Thinking back, she just couldn’t believe it. No, it wasn’t believable that she could have gone on being a “good wife” when the nearest man on the street could have told her that she no longer had a husband. What hurt was that Eddie had taken Liz to Grossinger’s. There, where Eddie felt more at home than anywhere else in the world, they’d been married. There, just three short years ago, they’d had their honeymoon and she’d fallen more and more in love, something she hadn’t thought possible during their long engagement.
Even when Eddie took Liz to Grossinger’s, she’d told herself that there was nothing really wrong. Nothing between Eddie and Liz, that is. Eddie had worshipped Mike Todd and tried to be as worldly as he had been. It was another phase, she’d told herself, like buying the most expensive car he could find or like wasting all that money on his clothes-craze. Eddie, trying to be worldly, had put his foot in his mouth and she was simply impatient for him to take it out—fast.
“You should know better,” she’d shouted at him when he finally came home at eight in the morning. “It doesn’t look good to behave that way. What’s the matter with you, anyway?” She was angry, furious, in fact. She didn’t like those newspaper stories, but she still didn’t think there was a word of truth in them.
The sun streamed in through the big picture window and the lawn and shrubbery outside seemed to vibrate with its reflection. She could no longer see where the reporters had trampled the lawn that morning, taking down every word she’d shouted at Eddie. If she had any doubts about what she’d thought and said that morning, all she had to do was to check against a copy of any paper in the country that had come out that day. There she was, in pigtails and Capri pants, telling off her husband for being a dope. She hadn’t said a word, nor had a thought, about his falling for another woman. Yet next to her picture the papers had run one of Liz. Liz had known there’d be photographers and she had dressed for them, in a smart, panelled-back Paris dress. She compared the two pictures. “She’s prettier than I am,” she thought. “She’s prettier . . .”
“You ought to dress up more,” Eddie had always told her. Would things have been different if she’d listened. She had lots of time now to think about that. If she’d really been a “good wife,” she wondered now, would she have known better what kind of woman Eddie really wanted her to be?
Debbie began to pace. She went to the window to open it a bit, and the breeze that came through set the crystals dangling on the candle holders to tinkling. “Such a happy room,” she heard Liz say again. She perched on the brick window seat and turned her back on the room.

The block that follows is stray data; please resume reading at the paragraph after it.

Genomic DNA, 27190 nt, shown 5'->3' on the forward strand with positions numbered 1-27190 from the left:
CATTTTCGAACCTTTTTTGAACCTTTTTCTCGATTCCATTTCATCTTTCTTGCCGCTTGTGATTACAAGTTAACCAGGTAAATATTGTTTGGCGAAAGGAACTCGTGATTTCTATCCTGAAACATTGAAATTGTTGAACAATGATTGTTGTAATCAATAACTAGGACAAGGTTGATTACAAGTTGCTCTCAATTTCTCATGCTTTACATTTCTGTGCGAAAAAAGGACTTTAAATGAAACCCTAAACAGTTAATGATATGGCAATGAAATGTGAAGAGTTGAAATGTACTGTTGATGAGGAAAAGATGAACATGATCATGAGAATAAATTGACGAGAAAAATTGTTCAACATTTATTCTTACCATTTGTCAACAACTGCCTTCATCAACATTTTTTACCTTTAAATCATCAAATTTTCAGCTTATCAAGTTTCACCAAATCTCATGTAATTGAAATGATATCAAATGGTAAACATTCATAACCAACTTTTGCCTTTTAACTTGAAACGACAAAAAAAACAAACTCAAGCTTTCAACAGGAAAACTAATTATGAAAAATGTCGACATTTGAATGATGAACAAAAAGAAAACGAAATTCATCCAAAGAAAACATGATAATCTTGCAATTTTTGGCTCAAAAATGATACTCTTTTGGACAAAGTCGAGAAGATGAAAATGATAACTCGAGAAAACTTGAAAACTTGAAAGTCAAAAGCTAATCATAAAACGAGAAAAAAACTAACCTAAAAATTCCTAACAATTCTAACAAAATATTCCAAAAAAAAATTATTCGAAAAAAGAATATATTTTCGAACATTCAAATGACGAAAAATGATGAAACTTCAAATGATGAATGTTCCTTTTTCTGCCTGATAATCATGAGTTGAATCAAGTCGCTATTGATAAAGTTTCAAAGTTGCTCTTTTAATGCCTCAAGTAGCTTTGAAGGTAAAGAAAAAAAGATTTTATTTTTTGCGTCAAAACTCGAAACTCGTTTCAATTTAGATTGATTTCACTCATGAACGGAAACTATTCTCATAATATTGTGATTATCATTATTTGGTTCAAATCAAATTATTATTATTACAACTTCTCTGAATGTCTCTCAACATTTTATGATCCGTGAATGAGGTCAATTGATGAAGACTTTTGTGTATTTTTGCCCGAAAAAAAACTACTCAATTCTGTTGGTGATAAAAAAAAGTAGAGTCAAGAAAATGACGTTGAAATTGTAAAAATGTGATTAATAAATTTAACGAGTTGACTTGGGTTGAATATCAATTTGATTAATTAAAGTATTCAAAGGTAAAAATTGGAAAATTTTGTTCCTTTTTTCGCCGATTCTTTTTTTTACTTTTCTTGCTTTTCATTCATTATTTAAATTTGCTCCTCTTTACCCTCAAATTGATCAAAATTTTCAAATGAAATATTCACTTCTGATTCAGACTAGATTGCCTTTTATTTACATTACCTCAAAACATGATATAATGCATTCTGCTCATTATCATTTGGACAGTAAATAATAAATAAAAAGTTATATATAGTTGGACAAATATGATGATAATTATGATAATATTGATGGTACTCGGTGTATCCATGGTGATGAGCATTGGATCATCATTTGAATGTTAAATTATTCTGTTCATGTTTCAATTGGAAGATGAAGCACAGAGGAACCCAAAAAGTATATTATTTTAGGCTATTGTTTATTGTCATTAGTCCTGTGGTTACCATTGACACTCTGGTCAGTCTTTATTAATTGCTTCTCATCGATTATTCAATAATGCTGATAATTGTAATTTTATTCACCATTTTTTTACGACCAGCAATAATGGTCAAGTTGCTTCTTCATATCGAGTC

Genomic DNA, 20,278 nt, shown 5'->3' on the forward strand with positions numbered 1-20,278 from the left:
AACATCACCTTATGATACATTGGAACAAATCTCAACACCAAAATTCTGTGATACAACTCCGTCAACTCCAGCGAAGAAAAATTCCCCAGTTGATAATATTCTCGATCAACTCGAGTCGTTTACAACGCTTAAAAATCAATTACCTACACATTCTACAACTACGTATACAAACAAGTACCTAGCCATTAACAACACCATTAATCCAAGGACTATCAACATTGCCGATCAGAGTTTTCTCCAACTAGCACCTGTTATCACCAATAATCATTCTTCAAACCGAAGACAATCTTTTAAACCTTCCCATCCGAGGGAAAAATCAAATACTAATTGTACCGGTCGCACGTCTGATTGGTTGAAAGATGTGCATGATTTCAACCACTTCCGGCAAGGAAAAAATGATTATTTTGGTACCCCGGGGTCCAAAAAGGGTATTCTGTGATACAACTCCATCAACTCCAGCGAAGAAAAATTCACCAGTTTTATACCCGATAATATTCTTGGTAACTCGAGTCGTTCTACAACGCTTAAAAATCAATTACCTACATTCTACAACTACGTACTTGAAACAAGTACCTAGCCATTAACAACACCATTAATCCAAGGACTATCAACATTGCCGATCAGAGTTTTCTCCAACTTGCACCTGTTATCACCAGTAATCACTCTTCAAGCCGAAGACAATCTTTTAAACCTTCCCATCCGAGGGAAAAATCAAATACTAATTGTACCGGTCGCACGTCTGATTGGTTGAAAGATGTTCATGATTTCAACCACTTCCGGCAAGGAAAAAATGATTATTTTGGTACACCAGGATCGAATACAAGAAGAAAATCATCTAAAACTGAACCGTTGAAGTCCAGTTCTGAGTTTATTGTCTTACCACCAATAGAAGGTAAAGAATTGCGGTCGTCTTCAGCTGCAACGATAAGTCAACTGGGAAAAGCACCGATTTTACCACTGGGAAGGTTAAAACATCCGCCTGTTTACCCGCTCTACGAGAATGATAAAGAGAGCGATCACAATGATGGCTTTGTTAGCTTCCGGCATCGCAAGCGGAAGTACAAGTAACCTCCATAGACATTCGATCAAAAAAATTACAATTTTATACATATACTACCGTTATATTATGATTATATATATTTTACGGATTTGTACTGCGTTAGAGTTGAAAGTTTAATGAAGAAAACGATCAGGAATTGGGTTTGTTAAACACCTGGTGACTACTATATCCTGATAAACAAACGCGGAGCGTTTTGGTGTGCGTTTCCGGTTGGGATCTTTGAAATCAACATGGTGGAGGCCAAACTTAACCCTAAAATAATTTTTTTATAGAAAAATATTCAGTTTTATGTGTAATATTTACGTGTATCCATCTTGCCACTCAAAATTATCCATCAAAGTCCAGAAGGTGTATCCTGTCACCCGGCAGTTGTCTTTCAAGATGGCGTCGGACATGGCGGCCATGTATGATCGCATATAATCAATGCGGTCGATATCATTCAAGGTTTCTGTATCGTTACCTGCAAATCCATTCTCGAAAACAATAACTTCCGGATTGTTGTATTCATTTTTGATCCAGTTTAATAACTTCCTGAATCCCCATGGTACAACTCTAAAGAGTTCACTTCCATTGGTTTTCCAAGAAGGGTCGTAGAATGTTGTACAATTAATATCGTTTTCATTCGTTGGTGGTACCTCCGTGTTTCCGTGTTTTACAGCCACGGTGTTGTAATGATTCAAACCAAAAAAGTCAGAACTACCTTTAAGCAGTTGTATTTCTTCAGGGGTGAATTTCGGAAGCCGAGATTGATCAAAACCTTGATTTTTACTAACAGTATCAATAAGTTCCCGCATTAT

“I’m very much in love with my husband.” That’s what she’d told the reporters when Eddie had moved out. “I hope this separation will clear the air and everything will be all right.” She hadn’t even packed a suitcase for him to take to Joey Foreman’s—she’d been so sure he’d coming back before he needed a change of shirts. Or maybe he’d come back for a shirt, and they’d start to laugh together the way they had that afternoon when Eddie had to boost her over a wall, her pigtails flying, so that they could avoid the reporters and get to a car and drive to a doctor. All of a sudden, in the middle of their arguing, she’d felt her stomach begin to do somersaults. “This is no way to handle a nervous woman,” she’d gasped to Eddie as she jumped down on the other side of the wall. “Who, you?” he’d laughed. “You haven’t got a nerve in your body.”
For a moment, as they laughed together, she’d felt so good that she almost didn’t need the doctor or the pills after all . . .
But had been only a moment. That evening, despite the laughter and despite the lima bean soup Debbie made for supper, Eddie moved out. And the next day, she could no longer let herself go on thinking it would all blow over.
Because Eddie made his statement to the press.
“In answer to many questions,” it read, “I feel I should say this. Debbie and I tried very hard to make our marriage work. We have been having problems for a long time. Debbie especially has done everything possible to make our marriage succeed.
“I alone accept full responsibility for its failure. Our marriage would have come to an end even if I had never known Elizabeth Taylor. The breakup was inevitable.
“Although I have moved out of my home, I hope to see my children as often as possible. I have confidence that Debbie understands and that our friendly relations will continue.
“My personal plans for the future are to concentrate on my work and solve my personal problems with deepest consideration for all concerned.”
She read it in the evening papers.
Even now, months later, just remembering it could make her stomach contract painfully—the way it had that day. As if the words were fists, pounding against her. As if she had been struck, over and over again, till there was no breath left, and no tears. “I don’t understand,” she had said over and over again. “I don’t understand . . .”
The next day, the papers were all very sympathetic. They criticized Eddie for making a statement of any kind. “As I understand the ground rules,” one columnist wrote, “for these kind of public statements, they are always made by the lady, no matter who is leaving whom.” But when she was shown the article, she only shook her head numbly. “Eddie had to say it. I guess it was the only way to let me know . . .”
She was surrounded by friends by then. Her mother was there, taking over the house. Her girl friends were there, trying to make her rest. For one ghastly moment, the fuss reminded her of nothing so much as Liz Taylor’s house after the tragedy of Mike’s death—the crowds of friends, the hushed voices, the urging to go to bed, take a pill, try to sleep. Only Liz wasn’t there, the way she had been at the Todd house. Liz wasn’t even answering her phone
And she wasn’t Liz.